For now we do that by connecting to the robot and editing the file over there that starts the robot code.
We installed ‘git’ support, and when you open the “git bash” shell, you can connect to the robot via

# Use 10.TE.AM.2 when using radio, otherwise the 'USB' IP address
ssh lvuser@

If ssh issues “WARNING: REMOTE HOST IDENTIFICATION HAS CHANGED!” because you had used it with a different RoboRIO:

# Remove old SSH info, then try to connect again
rm .ssh/known_hosts
ssh lvuser@

There is no password required.

Edit the file robotCommand . By default it will look like this:

/usr/local/frc/JRE/bin/java -Djava.library.path=/usr/local/frc/third-party/lib   -jar "/home/lvuser/NameOfYourProject.jar"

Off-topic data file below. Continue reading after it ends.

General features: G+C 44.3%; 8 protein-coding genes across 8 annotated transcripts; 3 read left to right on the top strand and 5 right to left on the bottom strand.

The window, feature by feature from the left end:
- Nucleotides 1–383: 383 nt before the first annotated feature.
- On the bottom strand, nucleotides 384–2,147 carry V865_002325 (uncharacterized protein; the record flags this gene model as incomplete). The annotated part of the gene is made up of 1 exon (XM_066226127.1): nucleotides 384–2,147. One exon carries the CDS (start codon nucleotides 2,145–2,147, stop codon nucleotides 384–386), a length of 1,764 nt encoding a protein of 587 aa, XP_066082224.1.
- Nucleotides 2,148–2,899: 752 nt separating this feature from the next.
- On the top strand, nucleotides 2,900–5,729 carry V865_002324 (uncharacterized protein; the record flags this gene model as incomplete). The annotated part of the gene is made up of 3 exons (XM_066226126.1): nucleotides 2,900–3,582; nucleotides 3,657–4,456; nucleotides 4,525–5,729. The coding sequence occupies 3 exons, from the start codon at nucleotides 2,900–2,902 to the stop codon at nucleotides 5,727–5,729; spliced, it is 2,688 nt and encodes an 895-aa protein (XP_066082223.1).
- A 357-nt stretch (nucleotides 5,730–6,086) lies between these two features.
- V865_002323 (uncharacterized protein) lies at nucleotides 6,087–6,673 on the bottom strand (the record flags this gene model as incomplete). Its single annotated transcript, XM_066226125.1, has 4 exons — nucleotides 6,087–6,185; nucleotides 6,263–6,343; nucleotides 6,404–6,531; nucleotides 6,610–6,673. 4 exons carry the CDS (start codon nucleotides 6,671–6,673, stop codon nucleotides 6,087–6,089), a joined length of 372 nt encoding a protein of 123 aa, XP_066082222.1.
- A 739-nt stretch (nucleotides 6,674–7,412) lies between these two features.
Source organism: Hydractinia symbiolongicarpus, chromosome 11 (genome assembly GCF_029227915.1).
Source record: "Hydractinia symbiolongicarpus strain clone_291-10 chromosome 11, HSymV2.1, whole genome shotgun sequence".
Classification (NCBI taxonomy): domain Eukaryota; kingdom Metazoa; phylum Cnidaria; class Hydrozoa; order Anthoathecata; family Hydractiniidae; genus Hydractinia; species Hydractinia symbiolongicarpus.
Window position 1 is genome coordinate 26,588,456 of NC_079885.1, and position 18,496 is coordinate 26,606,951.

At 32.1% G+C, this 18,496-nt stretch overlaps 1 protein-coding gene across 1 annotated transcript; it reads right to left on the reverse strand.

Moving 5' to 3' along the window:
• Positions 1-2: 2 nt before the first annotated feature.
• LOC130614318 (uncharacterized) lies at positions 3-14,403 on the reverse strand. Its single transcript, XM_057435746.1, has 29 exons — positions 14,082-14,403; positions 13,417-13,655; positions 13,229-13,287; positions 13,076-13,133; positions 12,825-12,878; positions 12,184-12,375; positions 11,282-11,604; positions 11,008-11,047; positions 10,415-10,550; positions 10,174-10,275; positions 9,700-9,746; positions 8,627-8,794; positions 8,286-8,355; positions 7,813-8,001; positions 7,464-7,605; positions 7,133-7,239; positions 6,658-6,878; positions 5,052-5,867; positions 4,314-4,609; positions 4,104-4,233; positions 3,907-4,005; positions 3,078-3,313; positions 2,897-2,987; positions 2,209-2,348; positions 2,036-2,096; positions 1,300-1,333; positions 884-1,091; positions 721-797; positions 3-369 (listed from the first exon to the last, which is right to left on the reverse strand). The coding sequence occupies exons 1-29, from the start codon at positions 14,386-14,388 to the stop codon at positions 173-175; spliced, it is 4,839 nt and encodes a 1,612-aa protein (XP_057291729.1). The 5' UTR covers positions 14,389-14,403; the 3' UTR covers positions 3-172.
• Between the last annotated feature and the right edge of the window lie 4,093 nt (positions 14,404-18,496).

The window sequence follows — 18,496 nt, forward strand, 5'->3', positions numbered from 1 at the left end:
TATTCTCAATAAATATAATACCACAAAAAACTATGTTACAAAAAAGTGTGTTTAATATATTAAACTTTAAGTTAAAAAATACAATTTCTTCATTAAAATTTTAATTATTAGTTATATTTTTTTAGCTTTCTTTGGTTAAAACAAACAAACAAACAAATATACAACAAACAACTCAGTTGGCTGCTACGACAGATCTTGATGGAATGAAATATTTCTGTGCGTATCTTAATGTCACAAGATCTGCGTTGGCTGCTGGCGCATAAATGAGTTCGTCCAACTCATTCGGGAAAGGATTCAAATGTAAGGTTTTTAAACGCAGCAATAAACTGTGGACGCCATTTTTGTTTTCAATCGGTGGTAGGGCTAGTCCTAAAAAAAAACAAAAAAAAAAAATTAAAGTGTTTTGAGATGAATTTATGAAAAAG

Add these settings:

-Dcom.sun.management.jmxremote=true -Dcom.sun.management.jmxremote.port=1099 -Dcom.sun.management.jmxremote.local.only=false -Dcom.sun.management.jmxremote.ssl=false -Dcom.sun.management.jmxremote.authenticate=false -Djava.rmi.server.hostname= 

The settings need to be added after the .../bin/java , and use the correct IP for the hostname setting. To do that with the vi editor:

vi robotCommand
# Move cursor to the end of .../bin/java
# Press 'i' for insert
# Paste the text for the added settings
# Press `ESC` to exit insert mode
# Type ':wq' and press 'Enter' to write and quit

Stop the running Java instance:


After a few seconds you should see that a new one is automatically started, this time using the additional JMX settings:

ps | grep java

Back on the laptop, start visualvm and connect to the program running on the robot.